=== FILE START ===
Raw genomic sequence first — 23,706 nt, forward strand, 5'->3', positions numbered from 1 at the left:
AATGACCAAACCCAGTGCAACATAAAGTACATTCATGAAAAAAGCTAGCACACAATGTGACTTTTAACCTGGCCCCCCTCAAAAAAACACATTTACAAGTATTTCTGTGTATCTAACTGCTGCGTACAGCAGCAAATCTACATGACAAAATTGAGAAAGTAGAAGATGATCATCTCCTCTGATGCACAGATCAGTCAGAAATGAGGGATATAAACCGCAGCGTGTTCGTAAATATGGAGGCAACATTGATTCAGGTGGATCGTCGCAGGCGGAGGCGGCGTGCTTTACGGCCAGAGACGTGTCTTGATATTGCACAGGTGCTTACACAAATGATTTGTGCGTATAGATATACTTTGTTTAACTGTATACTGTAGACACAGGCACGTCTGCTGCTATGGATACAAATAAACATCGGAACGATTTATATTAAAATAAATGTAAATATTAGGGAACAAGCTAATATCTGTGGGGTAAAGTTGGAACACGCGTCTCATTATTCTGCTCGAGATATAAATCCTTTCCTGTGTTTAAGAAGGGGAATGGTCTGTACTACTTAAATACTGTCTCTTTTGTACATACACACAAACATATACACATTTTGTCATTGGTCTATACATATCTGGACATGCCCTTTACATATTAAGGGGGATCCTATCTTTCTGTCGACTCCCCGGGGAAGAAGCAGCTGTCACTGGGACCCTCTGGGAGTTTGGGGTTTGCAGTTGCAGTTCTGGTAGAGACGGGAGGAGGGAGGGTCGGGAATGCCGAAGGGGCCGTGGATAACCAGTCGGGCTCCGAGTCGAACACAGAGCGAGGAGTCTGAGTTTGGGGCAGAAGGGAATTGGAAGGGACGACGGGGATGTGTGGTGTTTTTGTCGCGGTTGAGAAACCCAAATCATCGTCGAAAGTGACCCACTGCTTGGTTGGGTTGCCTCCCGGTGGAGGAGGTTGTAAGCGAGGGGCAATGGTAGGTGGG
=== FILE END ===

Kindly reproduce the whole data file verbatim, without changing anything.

Raw genomic sequence first — 23,706 nt, forward strand, 5'->3', positions numbered from 1 at the left:
AATGACCAAACCCAGTGCAACATAAAGTACATTCATGAAAAAAGCTAGCACACAATGTGACTTTTAACCTGGCCCCCCTCAAAAAAACACATTTACAAGTATTTCTGTGTATCTAACTGCTGCGTACAGCAGCAAATCTACATGACAAAATTGAGAAAGTAGAAGATGATCATCTCCTCTGATGCACAGATCAGTCAGAAATGAGGGATATAAACCGCAGCGTGTTCGTAAATATGGAGGCAACATTGATTCAGGTGGATCGTCGCAGGCGGAGGCGGCGTGCTTTACGGCCAGAGACGTGTCTTGATATTGCACAGGTGCTTACACAAATGATTTGTGCGTATAGATATACTTTGTTTAACTGTATACTGTAGACACAGGCACGTCTGCTGCTATGGATACAAATAAACATCGGAACGATTTATATTAAAATAAATGTAAATATTAGGGAACAAGCTAATATCTGTGGGGTAAAGTTGGAACACGCGTCTCATTATTCTGCTCGAGATATAAATCCTTTCCTGTGTTTAAGAAGGGGAATGGTCTGTACTACTTAAATACTGTCTCTTTTGTACATACACACAAACATATACACATTTTGTCATTGGTCTATACATATCTGGACATGCCCTTTACATATTAAGGGGGATCCTATCTTTCTGTCGACTCCCCGGGGAAGAAGCAGCTGTCACTGGGACCCTCTGGGAGTTTGGGGTTTGCAGTTGCAGTTCTGGTAGAGACGGGAGGAGGGAGGGTCGGGAATGCCGAAGGGGCCGTGGATAACCAGTCGGGCTCCGAGTCGAACACAGAGCGAGGAGTCTGAGTTTGGGGCAGAAGGGAATTGGAAGGGACGACGGGGATGTGTGGTGTTTTTGTCGCGGTTGAGAAACCCAAATCATCGTCGAAAGTGACCCACTGCTTGGTTGGGTTGCCTCCCGGTGGAGGAGGTTGTAAGCGAGGGGCAATGGTAGGTGGG